KAMPALA- It's Thursday afternoon and early-season rains have come. Students at London College should be indoors and in class but instead several thousand are outside filling the campus with chants and cheers, dancing to a live performance by reggae gospel artist Papa San.
Astounding Westerners committed to condom distribution, the students have come to celebrate abstinence before marriage and faithfulness within marriage-a part of Uganda's AIDS treatment success more often up for ridicule than for applause and break-dancing. It's rarely the sort of cause to draw a weekday crowd-but as speakers step to the microphone and the band plays on, even principal K.L.S. Mukiibi at one point joins in the dancing, crying "Abstinence Now!"
Participation by the principal of one of Uganda's largest and most prestigious secondary schools was "a miracle" for organizer Martin Ssempa, a Kampala pastor who heads Uganda's Global Alliance for Prevention, or GAP. Two years ago at London College (actually a high school), students attended what they thought was an abstinence rally only to be shown skits featuring a cartoon character named Kikosi. Kikosi was a condom. And the event-sponsored by U.S. condom supplier Population Services International (PSI) and funded by the U.S. government-had little to do with teaching teenagers to abstain from sex and more to do with teaching so-called safe sex ("Abstaining from abstinence," April 30, 2005).
Students who competed to win a prize at the event were awarded a T-shirt that read, "Protect the Condom." Some students complained. Ssempa, whose focus is promoting sexual purity as a way to prevent the spread of HIV/AIDS among students, realized PSI had taken "a warmed-over condom character and rebaptized it as an abstinence program just because the funding was available."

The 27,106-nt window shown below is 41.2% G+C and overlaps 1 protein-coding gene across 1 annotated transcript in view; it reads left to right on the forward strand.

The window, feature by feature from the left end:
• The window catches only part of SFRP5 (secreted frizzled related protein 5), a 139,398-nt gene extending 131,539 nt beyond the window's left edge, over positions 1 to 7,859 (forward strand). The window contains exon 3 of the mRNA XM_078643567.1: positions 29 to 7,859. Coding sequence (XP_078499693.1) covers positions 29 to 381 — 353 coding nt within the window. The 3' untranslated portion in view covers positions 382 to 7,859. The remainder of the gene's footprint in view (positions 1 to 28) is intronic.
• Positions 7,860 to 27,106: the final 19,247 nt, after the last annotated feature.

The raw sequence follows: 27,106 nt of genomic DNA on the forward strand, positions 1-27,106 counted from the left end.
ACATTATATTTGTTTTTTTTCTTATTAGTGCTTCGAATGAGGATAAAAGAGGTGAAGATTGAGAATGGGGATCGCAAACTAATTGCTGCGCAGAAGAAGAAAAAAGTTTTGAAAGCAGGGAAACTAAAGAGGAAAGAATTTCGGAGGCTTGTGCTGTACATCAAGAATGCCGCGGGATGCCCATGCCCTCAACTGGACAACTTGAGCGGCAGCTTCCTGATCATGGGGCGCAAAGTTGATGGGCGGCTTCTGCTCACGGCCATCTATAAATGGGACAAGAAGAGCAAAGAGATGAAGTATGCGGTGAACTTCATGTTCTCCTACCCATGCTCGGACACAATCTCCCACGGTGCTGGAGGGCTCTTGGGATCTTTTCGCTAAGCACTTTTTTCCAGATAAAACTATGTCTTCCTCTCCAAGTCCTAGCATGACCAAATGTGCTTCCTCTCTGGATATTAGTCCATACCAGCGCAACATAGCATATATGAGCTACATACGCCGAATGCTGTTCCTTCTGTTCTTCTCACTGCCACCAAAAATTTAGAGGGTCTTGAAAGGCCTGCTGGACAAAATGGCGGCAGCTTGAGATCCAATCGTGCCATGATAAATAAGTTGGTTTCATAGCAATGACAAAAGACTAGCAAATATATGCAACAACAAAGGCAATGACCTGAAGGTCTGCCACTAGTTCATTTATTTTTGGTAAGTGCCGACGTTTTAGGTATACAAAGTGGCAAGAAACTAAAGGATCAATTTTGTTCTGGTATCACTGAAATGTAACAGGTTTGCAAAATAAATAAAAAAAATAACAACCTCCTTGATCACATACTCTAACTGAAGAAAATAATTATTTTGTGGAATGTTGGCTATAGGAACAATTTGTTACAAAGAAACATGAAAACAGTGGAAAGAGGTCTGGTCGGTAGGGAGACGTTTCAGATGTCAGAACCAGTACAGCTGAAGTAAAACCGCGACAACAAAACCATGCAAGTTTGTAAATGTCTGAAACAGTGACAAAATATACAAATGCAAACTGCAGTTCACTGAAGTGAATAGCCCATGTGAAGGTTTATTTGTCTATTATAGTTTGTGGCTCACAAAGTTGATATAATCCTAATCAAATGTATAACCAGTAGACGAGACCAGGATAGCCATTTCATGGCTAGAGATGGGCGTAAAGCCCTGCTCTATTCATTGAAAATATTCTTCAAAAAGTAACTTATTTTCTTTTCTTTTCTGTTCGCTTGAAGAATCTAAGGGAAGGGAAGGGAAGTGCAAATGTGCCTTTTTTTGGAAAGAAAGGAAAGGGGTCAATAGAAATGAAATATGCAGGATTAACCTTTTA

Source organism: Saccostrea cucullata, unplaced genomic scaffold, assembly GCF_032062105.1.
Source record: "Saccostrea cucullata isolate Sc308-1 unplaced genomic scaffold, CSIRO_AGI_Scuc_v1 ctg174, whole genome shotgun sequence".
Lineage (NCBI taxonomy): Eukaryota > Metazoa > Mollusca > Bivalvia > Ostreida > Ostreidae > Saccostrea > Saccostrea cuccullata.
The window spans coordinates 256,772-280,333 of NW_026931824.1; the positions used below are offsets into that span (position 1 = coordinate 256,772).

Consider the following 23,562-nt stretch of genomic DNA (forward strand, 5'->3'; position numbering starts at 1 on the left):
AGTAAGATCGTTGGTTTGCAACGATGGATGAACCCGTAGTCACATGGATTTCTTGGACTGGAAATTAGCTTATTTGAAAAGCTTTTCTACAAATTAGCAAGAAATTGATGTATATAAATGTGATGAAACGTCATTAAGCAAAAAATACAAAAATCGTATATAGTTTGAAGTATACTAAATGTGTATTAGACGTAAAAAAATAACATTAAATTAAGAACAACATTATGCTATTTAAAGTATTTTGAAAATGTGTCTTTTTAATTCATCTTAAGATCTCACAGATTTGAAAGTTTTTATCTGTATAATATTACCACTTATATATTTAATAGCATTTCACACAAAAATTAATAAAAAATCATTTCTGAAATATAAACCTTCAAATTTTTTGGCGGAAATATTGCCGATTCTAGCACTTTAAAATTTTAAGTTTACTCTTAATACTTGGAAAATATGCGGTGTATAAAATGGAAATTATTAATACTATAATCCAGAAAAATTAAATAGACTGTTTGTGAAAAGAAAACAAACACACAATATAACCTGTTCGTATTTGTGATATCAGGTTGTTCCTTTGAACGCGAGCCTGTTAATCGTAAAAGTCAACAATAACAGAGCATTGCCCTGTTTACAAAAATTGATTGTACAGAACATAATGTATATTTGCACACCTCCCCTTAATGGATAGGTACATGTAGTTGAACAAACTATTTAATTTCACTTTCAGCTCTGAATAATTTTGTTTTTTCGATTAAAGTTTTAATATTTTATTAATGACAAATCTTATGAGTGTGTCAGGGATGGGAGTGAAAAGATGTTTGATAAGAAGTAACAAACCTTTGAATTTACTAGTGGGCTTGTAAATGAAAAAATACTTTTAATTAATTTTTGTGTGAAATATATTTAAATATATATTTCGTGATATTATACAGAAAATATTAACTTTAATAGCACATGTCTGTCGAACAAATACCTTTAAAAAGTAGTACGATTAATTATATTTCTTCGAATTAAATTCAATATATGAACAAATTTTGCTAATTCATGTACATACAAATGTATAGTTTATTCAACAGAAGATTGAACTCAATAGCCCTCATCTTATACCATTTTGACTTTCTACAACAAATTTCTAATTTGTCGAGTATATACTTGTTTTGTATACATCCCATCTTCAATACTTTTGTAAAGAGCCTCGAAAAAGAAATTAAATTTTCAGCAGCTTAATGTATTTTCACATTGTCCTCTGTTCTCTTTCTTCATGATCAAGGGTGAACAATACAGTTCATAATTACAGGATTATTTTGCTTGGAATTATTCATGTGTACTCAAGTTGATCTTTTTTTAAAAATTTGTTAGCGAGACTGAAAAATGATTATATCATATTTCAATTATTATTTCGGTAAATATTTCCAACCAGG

The strategy was classic during the first round of funding under President George Bush's emergency plan to prevent AIDS, a plan that has boosted by 67 percent U.S. aid to Africa on HIV/AIDS prevention and treatment. This year a stipulation that one-third of spending on prevention go to abstinence-until-marriage programs becomes law. PSI and other lead public-health providers in Uganda, in a gold-rush frenzy for the new money, retooled their images to win abstinence grants, yet declined to work with or subcontract to groups in Uganda already doing abstinence-based education.
Along with the students, Ssempa complained, too, and finally was heard last year by key U.S. lawmakers. He wound up testifying before Congress on abuses he witnessed in what he believes is a condom makers' racket. "Western manufacturers are the ones making money off condoms; Ugandans don't make money promoting condoms," he said.
As one result, PSI is no longer fronting abstinence programs in Kampala, and GAP within the last year secured $40,000 in U.S. abstinence-education money. That's a small sum compared to the $12 million PSI received in the first round of funding, but it's enough for Ssempa to publish a newspaper promoting abstinence. He distributes the paper on Kampala's high-school and university campuses. And at this year's London College event, rally-goers received T-shirts saying, "Abstinence Pride." The slogan is part of a new strategy to fight what Ssempa calls the "abstinence stigma" Ugandans face from the West. Abstinence workers have played defense too long, he says, and it's time to run offense.
"Abstinence stigma is a condescending attitude on the part of some, largely Western media and Western activists who come in and have told us abstinence doesn't work. They ridicule abstinence education and being-faithful programs. They ridicule virgins. They paint a picture of those who abstain as backward, religious fanatics, and this is creating such a hostile culture that if you are a young person who has been abstaining, some of your friends begin to discriminate and isolate you," Ssempa told WORLD. "But we know it's worked for us."
With placards saying "Stop AIDS . . . fight abstinence stigma!" GAP launched a 30-day campaign late last month to culminate on World AIDS Day, Dec. 1. Thousands attended a kick-off march downtown, supported by private donors and keynoted with a four-day concert tour by Papa San-whose popularity on the "world music" scene is well established in Africa and the Caribbean.